As COVID-19 Spread, The Trump Administration Was Cutting Back On Workplace Inspections

New data shows that onsite OSHA inspections plunged 35% during the worst workplace safety crisis in generations.

As a pandemic raged and workers faced unprecedented hazards last year, the Trump administration dramatically scaled back the number of health and safety investigations taking place on worksites across the country.

New data from the Occupational Safety and Health Administration shows a historic drop in inspections performed by the agency while the coronavirus spread. OSHA conducted 21,674 inspections between October 2019 and September 2020, down from 33,393 the previous fiscal year.

That amounts to a 35% drop.

Debbie Berkowitz, a workplace safety expert at the National Employment Law Project, said in an email that the number of inspections carried out in fiscal year 2020 was the lowest on record going back at least two decades.

“OSHA decided to shut down most enforcement for COVID-19,” Berkowitz said. “The agency truly disappeared. They should have done at least 12,000 more inspections.”

The Trump administration took withering criticism for its abysmal response to the workplace hazards posed by the virus. OSHA was flooded with worker complaints but only investigated a tiny share of them. It levied puny fines against employers even in cases where workers died. And it issued no new regulations to slow workplace transmission.

“The agency truly disappeared. They should have done at least 12,000 more inspections.”

- Debbie Berkowitz, National Employment Law Project

It was apparent from litigation and data released during the pandemic that OSHA was doing fewer onsite inspections, under the rationale that field work could put inspectors in danger of contracting the virus. But the statistics released Tuesday indicate just how sharply the number of inspections fell, giving the agency a weak handle on the hazards on the ground.

Last week, the Labor Department’s Office of the Inspector General released a separate report on OSHA complaints and inspections, finding that changes at the agency had put workers at risk. OSHA saw a 15% increase in complaints in 2020 compared with a similar period in 2019, but carried out 50% fewer inspections.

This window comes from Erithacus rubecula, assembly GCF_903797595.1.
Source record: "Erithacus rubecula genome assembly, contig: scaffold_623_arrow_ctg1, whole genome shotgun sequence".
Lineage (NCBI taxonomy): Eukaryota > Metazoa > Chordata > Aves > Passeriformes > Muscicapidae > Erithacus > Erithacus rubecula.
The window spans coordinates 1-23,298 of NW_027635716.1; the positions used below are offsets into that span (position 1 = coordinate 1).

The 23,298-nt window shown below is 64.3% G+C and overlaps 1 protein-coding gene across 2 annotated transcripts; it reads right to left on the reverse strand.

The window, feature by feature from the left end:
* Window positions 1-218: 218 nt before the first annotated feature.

Employers tend to fix hazards more quickly when OSHA performs inspections onsite. During the pandemic, the agency carried out most of its investigations remotely, trading letters back and forth with employers about hazards alleged by workers.

“As a result, there is an increased risk that OSHA is not providing the level of protection that workers need at various job sites,” the inspector general found.

Epidemiologists have found that workplace exposure has likely played a significant role in spreading the coronavirus in communities. The danger has been clear in nursing homes and meatpacking plants, where a high share of workers have been infected and many have died. Two of the worst outbreaks last year took place at a JBS meat plant in Greeley, Colorado, and a Smithfield meat plant in Sioux Falls, South Dakota.

One of the worst workplace coronavirus outbreaks last year took place at a Smithfield meat plant in Sioux Falls, South Dakota.
One of the worst workplace coronavirus outbreaks last year took place at a Smithfield meat plant in Sioux Falls, South Dakota.
KEREM YUCEL via Getty Images

In both cases, OSHA found the companies had violated safety laws and put workers in danger, but issued small fines: $15,615 for JBS and $13,419 for Smithfield. The agency had declined to institute an emergency COVID-19 standard that employers would have to follow, leaving it without a major enforcement tool.

David Michaels, who ran OSHA during the Obama administration, said the data and inspector general report helped show how little the agency was doing under the Trump administration. OSHA is part of the Labor Department, which was led until Biden’s inauguration by then-Labor Secretary Eugene Scalia, a management-side attorney appointed by Trump.

“Conducting inspections during COVID-19 presents a challenge, but the former political leadership failed to take measures that would have helped protect workers,” Michaels said in an email. “The message from former Labor Secretary Scalia appeared to be ‘go easy on employers’: no Emergency Standard, few inspections and tiny fines. The result was that many more workers were infected.”

The Biden administration has already taken a more aggressive tack, appointing Jim Frederick, a former safety official with the United Steelworkers union, to head up OSHA in an acting capacity. The agency has issued new coronavirus guidelines for employers and is considering instituting an emergency standard for the virus.

Frederick said through a spokesperson that OSHA is working to address the inspector general’s recommendations. He noted that the agency was performing some number of onsite inspections during the pandemic, and that it would continue to do on-the-ground investigations where it seemed safe.

“The agency is actively recruiting to hire new compliance safety and health officers and is committed to increasing the number of OSHA inspectors,” Frederick said.

Berkowitz said they have a lot of work to do to turn the agency around from the Trump years.

“An OSHA inspection is all a worker has when the workplace is unsafe,” Berkowitz said via email. “The last administration tried hard to hollow out the agency, which means the Biden/Harris Administration and Congress have a huge job to build the agency back.”

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